Migrating to DMO

In IceLink 3.1.1, we introduced the DirectX Media Objects (DMO) VoiceCaptureSource. The VoiceCaptureSource is a new option for capturing audio for both IceLink and LiveSwitch. It utilizes the built in Voice Capture DMO in Windows to perform high quality echo cancellation close to the hardware. This results in clear audio with very little echo.

DMO and VMs

Note that in virtual environments DMO can still produce echo. For improved results disable all enhancements to your virtual audio devices, but for best results you must not run in a VM.

Implementing the DMO Voice Capture Source

To use the VoiceCaptureSource in your project, there are two steps that must be followed. First, replace whatever audio source you’re using with the VoiceCaptureSource located in either FM.IceLink.Dmo or FM.LiveSwitch.Dmo. This will normally be in your LocalMedia class. For example, a previous CreateAudioSource implementation may have returned an instance of NAudio.Source, like the example below.

public class LocalCameraMedia : FM.IceLink.RtcLocalMedia<...>
{
    public override FM.IceLink.AudioSource CreateAudioSource(FM.IceLink.AudioConfig config)
    {
        return new NAudio.Source(config);
    }
}


To use the new DMO VoiceCaptureSource, instead return an instance of FM.IceLink.Dmo.VoiceCaptureSource. Pass true to the VoiceCaptureSource instance's constructor to enable acoustic echo cancellation. You can check if DMO is supported first, by using the Dmo.VoiceCaptureSource.IsSupported static method. If DMO is not supported, you can instead return an instance of NAudio.Source, as seen below.


public class LocalCameraMedia : FM.IceLink.RtcLocalMedia<...>
{
    public override FM.IceLink.AudioSource CreateAudioSource(FM.IceLink.AudioConfig config)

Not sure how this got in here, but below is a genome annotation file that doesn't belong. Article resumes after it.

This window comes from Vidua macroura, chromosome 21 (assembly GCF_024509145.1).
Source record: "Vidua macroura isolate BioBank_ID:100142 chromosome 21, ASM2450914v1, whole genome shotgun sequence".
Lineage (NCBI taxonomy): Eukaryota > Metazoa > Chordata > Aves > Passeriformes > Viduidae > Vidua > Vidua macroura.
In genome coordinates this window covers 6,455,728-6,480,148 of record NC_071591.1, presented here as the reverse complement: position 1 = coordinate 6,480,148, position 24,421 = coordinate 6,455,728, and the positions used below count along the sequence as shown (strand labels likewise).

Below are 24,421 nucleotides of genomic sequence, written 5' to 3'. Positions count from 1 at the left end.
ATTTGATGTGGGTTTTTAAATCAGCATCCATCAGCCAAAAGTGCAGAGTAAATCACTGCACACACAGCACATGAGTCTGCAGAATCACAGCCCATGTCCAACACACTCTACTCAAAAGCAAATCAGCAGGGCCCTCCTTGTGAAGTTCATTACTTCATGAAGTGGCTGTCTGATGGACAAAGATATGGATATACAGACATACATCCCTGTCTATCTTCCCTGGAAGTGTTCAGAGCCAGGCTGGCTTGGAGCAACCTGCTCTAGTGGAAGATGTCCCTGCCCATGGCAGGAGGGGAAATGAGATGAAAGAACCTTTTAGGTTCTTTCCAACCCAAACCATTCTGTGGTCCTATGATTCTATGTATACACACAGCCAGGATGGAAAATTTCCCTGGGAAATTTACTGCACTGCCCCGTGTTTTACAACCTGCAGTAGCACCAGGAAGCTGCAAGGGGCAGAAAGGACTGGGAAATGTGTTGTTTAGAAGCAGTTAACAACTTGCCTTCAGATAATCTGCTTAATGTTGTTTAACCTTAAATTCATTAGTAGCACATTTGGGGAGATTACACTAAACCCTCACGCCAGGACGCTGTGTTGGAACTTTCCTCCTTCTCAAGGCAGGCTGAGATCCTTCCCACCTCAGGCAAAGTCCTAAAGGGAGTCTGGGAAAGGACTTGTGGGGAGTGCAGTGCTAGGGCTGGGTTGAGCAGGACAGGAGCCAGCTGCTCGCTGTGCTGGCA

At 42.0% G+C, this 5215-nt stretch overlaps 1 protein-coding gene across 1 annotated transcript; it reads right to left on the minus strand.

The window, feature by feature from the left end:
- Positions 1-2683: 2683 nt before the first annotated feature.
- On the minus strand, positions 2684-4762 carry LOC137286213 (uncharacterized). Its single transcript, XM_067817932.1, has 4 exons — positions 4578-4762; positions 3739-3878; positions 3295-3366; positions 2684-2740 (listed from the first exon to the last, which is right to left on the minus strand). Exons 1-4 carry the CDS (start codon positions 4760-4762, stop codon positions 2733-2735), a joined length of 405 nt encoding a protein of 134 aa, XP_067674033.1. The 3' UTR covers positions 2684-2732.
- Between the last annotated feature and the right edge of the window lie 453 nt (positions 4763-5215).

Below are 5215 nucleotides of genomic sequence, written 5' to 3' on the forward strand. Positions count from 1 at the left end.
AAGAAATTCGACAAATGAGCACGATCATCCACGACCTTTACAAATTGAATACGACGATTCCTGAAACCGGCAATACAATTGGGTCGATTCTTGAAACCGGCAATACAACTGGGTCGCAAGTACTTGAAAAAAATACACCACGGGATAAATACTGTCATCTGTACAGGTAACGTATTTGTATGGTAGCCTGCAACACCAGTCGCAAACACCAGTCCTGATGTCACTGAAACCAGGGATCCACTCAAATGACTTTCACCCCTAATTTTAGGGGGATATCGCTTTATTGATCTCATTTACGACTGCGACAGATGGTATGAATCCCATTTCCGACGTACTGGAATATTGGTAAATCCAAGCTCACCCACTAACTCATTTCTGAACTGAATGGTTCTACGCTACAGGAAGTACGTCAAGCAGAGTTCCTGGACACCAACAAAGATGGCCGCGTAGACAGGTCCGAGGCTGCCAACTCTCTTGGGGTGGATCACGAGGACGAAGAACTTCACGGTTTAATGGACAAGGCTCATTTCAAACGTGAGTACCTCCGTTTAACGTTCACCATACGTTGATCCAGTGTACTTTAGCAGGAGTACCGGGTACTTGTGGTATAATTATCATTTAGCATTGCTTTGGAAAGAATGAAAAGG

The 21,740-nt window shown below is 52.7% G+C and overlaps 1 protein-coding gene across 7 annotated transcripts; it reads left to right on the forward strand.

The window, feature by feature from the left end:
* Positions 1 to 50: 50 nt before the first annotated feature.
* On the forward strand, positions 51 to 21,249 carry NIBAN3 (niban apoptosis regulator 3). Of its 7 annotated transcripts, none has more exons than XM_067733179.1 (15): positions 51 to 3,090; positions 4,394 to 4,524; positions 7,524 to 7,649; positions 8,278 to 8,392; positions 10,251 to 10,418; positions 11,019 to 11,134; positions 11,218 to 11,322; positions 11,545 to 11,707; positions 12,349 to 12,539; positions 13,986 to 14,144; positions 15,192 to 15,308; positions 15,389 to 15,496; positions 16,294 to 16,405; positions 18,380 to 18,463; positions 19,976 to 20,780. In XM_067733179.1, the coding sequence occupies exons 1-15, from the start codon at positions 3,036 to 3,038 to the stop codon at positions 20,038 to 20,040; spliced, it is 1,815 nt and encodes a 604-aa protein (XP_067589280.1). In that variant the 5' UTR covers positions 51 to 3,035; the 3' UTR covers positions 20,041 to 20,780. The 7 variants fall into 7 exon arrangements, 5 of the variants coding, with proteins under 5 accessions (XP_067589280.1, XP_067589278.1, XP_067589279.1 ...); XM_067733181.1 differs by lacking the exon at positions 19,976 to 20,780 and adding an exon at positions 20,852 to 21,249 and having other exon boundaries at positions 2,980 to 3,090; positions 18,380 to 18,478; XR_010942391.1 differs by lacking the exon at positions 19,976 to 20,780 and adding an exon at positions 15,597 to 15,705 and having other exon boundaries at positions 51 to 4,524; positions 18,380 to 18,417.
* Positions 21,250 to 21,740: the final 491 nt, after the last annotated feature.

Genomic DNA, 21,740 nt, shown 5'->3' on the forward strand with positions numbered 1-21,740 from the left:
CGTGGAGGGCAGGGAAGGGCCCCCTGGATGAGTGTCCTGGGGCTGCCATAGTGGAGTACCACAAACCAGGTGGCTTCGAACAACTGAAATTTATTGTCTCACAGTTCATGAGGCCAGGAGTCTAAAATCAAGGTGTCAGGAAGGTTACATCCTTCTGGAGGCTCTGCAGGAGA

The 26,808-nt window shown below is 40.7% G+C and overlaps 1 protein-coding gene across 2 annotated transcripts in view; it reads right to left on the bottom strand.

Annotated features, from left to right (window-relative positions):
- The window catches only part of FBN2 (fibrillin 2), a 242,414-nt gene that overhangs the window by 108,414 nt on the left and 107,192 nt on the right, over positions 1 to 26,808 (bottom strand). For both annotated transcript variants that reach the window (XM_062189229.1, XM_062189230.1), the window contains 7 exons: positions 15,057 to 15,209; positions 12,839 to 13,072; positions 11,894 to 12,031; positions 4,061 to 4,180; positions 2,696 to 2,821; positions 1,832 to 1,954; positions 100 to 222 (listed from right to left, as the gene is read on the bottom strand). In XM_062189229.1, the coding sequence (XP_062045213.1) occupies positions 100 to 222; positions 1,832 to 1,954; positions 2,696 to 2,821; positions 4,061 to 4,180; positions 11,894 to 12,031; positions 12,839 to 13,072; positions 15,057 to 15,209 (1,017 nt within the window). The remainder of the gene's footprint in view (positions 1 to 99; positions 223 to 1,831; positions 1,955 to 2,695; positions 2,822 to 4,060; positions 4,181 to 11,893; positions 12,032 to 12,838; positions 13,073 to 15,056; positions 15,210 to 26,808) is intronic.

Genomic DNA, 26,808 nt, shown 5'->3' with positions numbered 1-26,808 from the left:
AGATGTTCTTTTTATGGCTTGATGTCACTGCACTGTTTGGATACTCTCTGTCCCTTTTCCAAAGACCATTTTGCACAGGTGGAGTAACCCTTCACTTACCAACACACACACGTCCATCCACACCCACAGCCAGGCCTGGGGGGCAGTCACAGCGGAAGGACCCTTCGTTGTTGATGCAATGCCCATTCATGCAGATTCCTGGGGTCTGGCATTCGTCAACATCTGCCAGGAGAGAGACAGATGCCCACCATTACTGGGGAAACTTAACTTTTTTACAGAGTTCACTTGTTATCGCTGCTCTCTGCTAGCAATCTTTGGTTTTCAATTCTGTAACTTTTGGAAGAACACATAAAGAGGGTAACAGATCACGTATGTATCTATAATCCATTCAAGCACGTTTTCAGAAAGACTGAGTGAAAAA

{
        if (Dmo.VoiceCaptureSource.IsSupported())
        {
            return new Dmo.VoiceCaptureSource(true);
        }
        else
        {
            return new NAudio.Source(config);
        }
    }
}


The second step is to replace any reference to FM.IceLink.AudioProcessing.AecProcessor. Before, your implementation of AecContext would likely have simply returned an instance of the above mentioned AecProcessor, like so:


public class AecContext : FM.IceLink.AecContext
{
    protected override FM.IceLink.AecPipe CreateProcessor()
    {
          var config = new FM.IceLink.AudioConfig(16000, 1);
          var tailLength = FM.IceLink.NAudio.Sink.GetBufferDelay(config) + FM.IceLink.NAudio.Source.GetBufferDelay(config);
          
          return new FM.IceLink.AudioProcessing.AecProcessor(config, tailLength);
    }
    
    protected override FM.IceLink.AudioSink CreateOutputMixerSink(FM.IceLink.AudioConfig config)
    {
        return new FM.IceLink.NAudio.Sink(config);
    }
}


Instead, return an instance of FM.IceLink.Dmo.AecProcessor. Again, you can check if DMO is supported by using the Dmo.AecProcessor.IsSupported static method. If DMO is not supported, you can fallback to NAudio again, like so:


public class AecContext : FM.IceLink.AecContext
{
    protected override FM.IceLink.AecPipe CreateProcessor()
    {
        if (Dmo.AecProcessor.IsSupported())
        { 
            return new Dmo.AecProcessor();
        }
        else
        {
            var config = new FM.IceLink.AudioConfig(16000, 1);
            var tailLength = FM.IceLink.NAudio.Sink.GetBufferDelay(config) + FM.IceLink.NAudio.Source.GetBufferDelay(config);
            
            return new FM.IceLink.AudioProcessing.AecProcessor(config, tailLength);
        }
    }
}


Wrapping Up

You now know how to use the new DMO library with your application. You should notice that the echo cancellation is much better. Once again, make sure that you continue to provide the NAudio fallback, as not all systems will be able to support DMO.